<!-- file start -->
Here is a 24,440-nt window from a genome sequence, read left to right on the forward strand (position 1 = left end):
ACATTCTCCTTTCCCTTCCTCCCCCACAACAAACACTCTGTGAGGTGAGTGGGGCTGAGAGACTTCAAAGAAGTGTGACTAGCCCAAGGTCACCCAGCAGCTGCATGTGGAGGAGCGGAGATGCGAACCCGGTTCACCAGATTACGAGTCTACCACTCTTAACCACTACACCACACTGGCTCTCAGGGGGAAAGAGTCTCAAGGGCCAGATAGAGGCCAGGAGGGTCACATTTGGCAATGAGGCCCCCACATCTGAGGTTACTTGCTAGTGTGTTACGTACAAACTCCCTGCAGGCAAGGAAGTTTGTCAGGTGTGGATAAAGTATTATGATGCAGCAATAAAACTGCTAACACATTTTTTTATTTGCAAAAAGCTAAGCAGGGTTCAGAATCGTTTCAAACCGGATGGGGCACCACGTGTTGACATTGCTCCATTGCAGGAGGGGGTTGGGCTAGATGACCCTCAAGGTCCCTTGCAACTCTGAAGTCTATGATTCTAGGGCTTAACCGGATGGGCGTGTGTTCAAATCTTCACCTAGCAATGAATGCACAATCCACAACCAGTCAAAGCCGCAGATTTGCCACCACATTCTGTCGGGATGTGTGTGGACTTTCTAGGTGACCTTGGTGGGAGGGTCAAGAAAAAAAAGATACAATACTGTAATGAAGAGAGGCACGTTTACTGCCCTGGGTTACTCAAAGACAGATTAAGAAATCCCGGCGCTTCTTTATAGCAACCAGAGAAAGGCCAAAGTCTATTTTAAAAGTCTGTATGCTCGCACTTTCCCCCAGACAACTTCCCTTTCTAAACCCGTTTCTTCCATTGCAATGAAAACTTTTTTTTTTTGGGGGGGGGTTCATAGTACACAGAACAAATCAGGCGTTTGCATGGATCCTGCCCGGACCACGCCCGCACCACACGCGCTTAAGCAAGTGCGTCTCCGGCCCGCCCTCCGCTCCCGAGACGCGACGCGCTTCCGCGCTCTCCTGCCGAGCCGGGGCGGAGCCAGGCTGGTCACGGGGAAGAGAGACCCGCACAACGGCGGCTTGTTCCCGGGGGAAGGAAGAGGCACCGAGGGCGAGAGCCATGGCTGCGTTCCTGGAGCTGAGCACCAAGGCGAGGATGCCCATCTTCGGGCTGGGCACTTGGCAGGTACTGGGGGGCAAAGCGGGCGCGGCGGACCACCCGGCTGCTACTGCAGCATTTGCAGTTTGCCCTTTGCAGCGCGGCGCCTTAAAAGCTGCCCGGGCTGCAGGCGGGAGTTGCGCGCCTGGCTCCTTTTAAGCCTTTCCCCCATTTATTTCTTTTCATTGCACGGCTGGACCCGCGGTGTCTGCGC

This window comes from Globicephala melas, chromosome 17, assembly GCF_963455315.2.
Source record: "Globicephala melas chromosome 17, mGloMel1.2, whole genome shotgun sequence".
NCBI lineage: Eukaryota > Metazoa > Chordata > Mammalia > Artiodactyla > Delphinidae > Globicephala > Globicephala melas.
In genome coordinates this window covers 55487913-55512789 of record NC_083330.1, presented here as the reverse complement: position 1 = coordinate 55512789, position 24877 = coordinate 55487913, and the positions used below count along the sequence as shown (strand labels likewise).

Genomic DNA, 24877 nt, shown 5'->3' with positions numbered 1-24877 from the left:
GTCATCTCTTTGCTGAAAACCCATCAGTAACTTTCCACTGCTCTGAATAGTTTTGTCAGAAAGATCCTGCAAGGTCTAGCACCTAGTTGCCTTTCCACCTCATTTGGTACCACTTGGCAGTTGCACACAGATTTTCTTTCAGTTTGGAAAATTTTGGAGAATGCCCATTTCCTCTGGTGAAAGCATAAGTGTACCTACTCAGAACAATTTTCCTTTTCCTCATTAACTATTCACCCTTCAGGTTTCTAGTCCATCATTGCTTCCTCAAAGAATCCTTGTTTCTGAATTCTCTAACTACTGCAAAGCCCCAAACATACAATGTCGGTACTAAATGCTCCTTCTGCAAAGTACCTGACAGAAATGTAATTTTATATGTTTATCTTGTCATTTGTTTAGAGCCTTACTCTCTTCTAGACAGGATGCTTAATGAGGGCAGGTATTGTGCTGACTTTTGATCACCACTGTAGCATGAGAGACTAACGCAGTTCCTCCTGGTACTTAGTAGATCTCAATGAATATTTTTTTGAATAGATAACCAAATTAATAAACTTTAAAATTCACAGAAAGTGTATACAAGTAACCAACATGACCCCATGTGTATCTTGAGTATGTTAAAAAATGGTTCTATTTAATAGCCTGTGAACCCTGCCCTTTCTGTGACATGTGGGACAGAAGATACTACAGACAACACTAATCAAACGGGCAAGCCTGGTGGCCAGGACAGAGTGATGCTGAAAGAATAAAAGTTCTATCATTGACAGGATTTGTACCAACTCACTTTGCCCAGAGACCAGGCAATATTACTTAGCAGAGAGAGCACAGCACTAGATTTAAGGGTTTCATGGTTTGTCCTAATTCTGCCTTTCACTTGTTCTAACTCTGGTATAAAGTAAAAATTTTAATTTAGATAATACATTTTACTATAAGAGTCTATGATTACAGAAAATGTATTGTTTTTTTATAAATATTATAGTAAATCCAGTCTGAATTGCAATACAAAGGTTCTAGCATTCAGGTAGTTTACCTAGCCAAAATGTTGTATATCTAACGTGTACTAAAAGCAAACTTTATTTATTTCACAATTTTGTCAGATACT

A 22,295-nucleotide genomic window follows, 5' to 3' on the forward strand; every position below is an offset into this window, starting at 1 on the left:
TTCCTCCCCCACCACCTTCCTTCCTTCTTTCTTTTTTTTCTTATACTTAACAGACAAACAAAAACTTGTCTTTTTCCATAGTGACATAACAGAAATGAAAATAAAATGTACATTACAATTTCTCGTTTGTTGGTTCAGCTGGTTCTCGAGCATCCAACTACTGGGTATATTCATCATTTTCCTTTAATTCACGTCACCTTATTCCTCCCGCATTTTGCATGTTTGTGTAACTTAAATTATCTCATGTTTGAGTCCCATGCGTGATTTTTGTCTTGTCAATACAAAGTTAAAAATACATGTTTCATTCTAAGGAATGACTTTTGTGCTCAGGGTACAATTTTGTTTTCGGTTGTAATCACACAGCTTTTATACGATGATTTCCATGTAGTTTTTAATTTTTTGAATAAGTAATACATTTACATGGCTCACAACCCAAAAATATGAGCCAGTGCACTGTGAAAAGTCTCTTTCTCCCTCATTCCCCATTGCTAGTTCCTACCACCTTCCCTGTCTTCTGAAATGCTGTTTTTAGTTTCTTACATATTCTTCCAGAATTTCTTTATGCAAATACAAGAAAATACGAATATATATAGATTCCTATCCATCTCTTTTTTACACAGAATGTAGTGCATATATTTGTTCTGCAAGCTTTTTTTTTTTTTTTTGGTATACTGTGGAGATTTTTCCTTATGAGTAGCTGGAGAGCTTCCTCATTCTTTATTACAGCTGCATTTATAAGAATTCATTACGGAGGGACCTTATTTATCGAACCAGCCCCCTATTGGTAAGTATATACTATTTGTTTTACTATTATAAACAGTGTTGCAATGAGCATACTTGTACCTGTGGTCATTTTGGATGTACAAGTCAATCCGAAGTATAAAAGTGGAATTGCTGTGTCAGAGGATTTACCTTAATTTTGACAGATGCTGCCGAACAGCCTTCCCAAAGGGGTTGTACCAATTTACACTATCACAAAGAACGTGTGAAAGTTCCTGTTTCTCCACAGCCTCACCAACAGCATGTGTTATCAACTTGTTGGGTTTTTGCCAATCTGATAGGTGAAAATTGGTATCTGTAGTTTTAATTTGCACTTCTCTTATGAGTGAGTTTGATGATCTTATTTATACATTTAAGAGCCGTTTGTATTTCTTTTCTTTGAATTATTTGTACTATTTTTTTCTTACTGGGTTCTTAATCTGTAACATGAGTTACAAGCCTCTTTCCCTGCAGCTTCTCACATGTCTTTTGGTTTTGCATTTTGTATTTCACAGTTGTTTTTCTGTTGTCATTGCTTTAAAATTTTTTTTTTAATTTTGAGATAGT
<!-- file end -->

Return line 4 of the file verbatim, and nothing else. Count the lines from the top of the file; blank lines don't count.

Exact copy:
Source record: "Globicephala melas chromosome 17, mGloMel1.2, whole genome shotgun sequence".